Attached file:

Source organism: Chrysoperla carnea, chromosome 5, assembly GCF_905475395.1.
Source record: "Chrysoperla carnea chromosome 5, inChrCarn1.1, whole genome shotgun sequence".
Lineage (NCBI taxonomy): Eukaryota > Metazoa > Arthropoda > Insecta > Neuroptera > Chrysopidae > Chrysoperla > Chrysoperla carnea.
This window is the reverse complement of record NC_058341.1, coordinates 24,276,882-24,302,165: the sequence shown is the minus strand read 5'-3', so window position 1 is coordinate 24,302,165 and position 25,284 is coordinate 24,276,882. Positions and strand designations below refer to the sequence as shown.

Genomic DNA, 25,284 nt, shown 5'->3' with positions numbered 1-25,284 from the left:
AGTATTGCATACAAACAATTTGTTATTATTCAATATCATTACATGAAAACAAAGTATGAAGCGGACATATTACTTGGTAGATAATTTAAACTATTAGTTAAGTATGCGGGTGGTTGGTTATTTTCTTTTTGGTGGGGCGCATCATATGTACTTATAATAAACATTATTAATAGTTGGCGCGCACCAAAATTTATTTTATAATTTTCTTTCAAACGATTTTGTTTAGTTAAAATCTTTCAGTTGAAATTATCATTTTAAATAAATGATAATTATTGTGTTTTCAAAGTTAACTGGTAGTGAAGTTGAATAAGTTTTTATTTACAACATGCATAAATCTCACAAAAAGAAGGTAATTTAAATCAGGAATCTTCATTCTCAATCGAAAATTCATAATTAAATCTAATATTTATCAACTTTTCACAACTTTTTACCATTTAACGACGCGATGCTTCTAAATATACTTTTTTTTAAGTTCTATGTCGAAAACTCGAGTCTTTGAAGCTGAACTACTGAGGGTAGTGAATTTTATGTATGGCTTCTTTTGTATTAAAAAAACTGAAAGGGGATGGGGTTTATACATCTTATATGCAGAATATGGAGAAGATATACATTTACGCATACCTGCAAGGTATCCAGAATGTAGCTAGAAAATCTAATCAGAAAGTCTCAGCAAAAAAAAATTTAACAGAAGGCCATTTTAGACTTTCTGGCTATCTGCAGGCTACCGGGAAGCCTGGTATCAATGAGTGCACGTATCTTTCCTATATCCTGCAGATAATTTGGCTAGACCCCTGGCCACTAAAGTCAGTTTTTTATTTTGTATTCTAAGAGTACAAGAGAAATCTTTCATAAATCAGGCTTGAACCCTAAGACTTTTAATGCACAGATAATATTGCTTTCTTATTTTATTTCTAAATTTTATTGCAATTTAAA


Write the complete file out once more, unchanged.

Source organism: Chrysoperla carnea, chromosome 5, assembly GCF_905475395.1.
Source record: "Chrysoperla carnea chromosome 5, inChrCarn1.1, whole genome shotgun sequence".
Lineage (NCBI taxonomy): Eukaryota > Metazoa > Arthropoda > Insecta > Neuroptera > Chrysopidae > Chrysoperla > Chrysoperla carnea.
This window is the reverse complement of record NC_058341.1, coordinates 24,276,882-24,302,165: the sequence shown is the minus strand read 5'-3', so window position 1 is coordinate 24,302,165 and position 25,284 is coordinate 24,276,882. Positions and strand designations below refer to the sequence as shown.

Genomic DNA, 25,284 nt, shown 5'->3' with positions numbered 1-25,284 from the left:
AGTATTGCATACAAACAATTTGTTATTATTCAATATCATTACATGAAAACAAAGTATGAAGCGGACATATTACTTGGTAGATAATTTAAACTATTAGTTAAGTATGCGGGTGGTTGGTTATTTTCTTTTTGGTGGGGCGCATCATATGTACTTATAATAAACATTATTAATAGTTGGCGCGCACCAAAATTTATTTTATAATTTTCTTTCAAACGATTTTGTTTAGTTAAAATCTTTCAGTTGAAATTATCATTTTAAATAAATGATAATTATTGTGTTTTCAAAGTTAACTGGTAGTGAAGTTGAATAAGTTTTTATTTACAACATGCATAAATCTCACAAAAAGAAGGTAATTTAAATCAGGAATCTTCATTCTCAATCGAAAATTCATAATTAAATCTAATATTTATCAACTTTTCACAACTTTTTACCATTTAACGACGCGATGCTTCTAAATATACTTTTTTTTAAGTTCTATGTCGAAAACTCGAGTCTTTGAAGCTGAACTACTGAGGGTAGTGAATTTTATGTATGGCTTCTTTTGTATTAAAAAAACTGAAAGGGGATGGGGTTTATACATCTTATATGCAGAATATGGAGAAGATATACATTTACGCATACCTGCAAGGTATCCAGAATGTAGCTAGAAAATCTAATCAGAAAGTCTCAGCAAAAAAAAATTTAACAGAAGGCCATTTTAGACTTTCTGGCTATCTGCAGGCTACCGGGAAGCCTGGTATCAATGAGTGCACGTATCTTTCCTATATCCTGCAGATAATTTGGCTAGACCCCTGGCCACTAAAGTCAGTTTTTTATTTTGTATTCTAAGAGTACAAGAGAAATCTTTCATAAATCAGGCTTGAACCCTAAGACTTTTAATGCACAGATAATATTGCTTTCTTATTTTATTTCTAAATTTTATTGCAATTTAAA